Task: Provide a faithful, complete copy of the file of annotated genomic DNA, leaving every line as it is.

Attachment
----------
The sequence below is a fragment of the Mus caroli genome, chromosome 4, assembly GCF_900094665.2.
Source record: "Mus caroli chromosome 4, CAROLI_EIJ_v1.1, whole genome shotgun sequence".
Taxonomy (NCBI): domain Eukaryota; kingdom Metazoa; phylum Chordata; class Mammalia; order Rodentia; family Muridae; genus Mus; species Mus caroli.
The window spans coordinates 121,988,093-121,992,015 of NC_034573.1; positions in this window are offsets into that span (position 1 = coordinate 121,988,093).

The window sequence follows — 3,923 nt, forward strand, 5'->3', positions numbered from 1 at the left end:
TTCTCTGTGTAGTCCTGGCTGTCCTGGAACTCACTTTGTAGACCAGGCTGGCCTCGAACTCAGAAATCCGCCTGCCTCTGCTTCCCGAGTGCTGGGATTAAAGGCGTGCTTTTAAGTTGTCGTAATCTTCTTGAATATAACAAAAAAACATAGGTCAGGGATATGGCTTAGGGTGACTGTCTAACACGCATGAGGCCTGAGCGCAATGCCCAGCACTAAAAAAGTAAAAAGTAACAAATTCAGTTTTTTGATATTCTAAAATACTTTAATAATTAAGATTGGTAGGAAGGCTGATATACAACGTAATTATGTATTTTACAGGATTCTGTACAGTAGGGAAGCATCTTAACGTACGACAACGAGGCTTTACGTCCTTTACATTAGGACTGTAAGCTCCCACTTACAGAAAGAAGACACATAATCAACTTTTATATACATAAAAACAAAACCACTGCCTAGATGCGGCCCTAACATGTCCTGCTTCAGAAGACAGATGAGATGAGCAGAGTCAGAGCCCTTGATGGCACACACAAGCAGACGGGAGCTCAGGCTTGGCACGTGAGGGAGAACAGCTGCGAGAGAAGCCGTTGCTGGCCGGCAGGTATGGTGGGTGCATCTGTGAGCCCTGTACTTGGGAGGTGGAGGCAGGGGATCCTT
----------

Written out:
The sequence below is a fragment of the Mus caroli genome, chromosome 4, assembly GCF_900094665.2.
Source record: "Mus caroli chromosome 4, CAROLI_EIJ_v1.1, whole genome shotgun sequence".
Taxonomy (NCBI): domain Eukaryota; kingdom Metazoa; phylum Chordata; class Mammalia; order Rodentia; family Muridae; genus Mus; species Mus caroli.
The window spans coordinates 121,988,093-121,992,015 of NC_034573.1; positions in this window are offsets into that span (position 1 = coordinate 121,988,093).

The window sequence follows — 3,923 nt, forward strand, 5'->3', positions numbered from 1 at the left end:
TTCTCTGTGTAGTCCTGGCTGTCCTGGAACTCACTTTGTAGACCAGGCTGGCCTCGAACTCAGAAATCCGCCTGCCTCTGCTTCCCGAGTGCTGGGATTAAAGGCGTGCTTTTAAGTTGTCGTAATCTTCTTGAATATAACAAAAAAACATAGGTCAGGGATATGGCTTAGGGTGACTGTCTAACACGCATGAGGCCTGAGCGCAATGCCCAGCACTAAAAAAGTAAAAAGTAACAAATTCAGTTTTTTGATATTCTAAAATACTTTAATAATTAAGATTGGTAGGAAGGCTGATATACAACGTAATTATGTATTTTACAGGATTCTGTACAGTAGGGAAGCATCTTAACGTACGACAACGAGGCTTTACGTCCTTTACATTAGGACTGTAAGCTCCCACTTACAGAAAGAAGACACATAATCAACTTTTATATACATAAAAACAAAACCACTGCCTAGATGCGGCCCTAACATGTCCTGCTTCAGAAGACAGATGAGATGAGCAGAGTCAGAGCCCTTGATGGCACACACAAGCAGACGGGAGCTCAGGCTTGGCACGTGAGGGAGAACAGCTGCGAGAGAAGCCGTTGCTGGCCGGCAGGTATGGTGGGTGCATCTGTGAGCCCTGTACTTGGGAGGTGGAGGCAGGGGATCCTT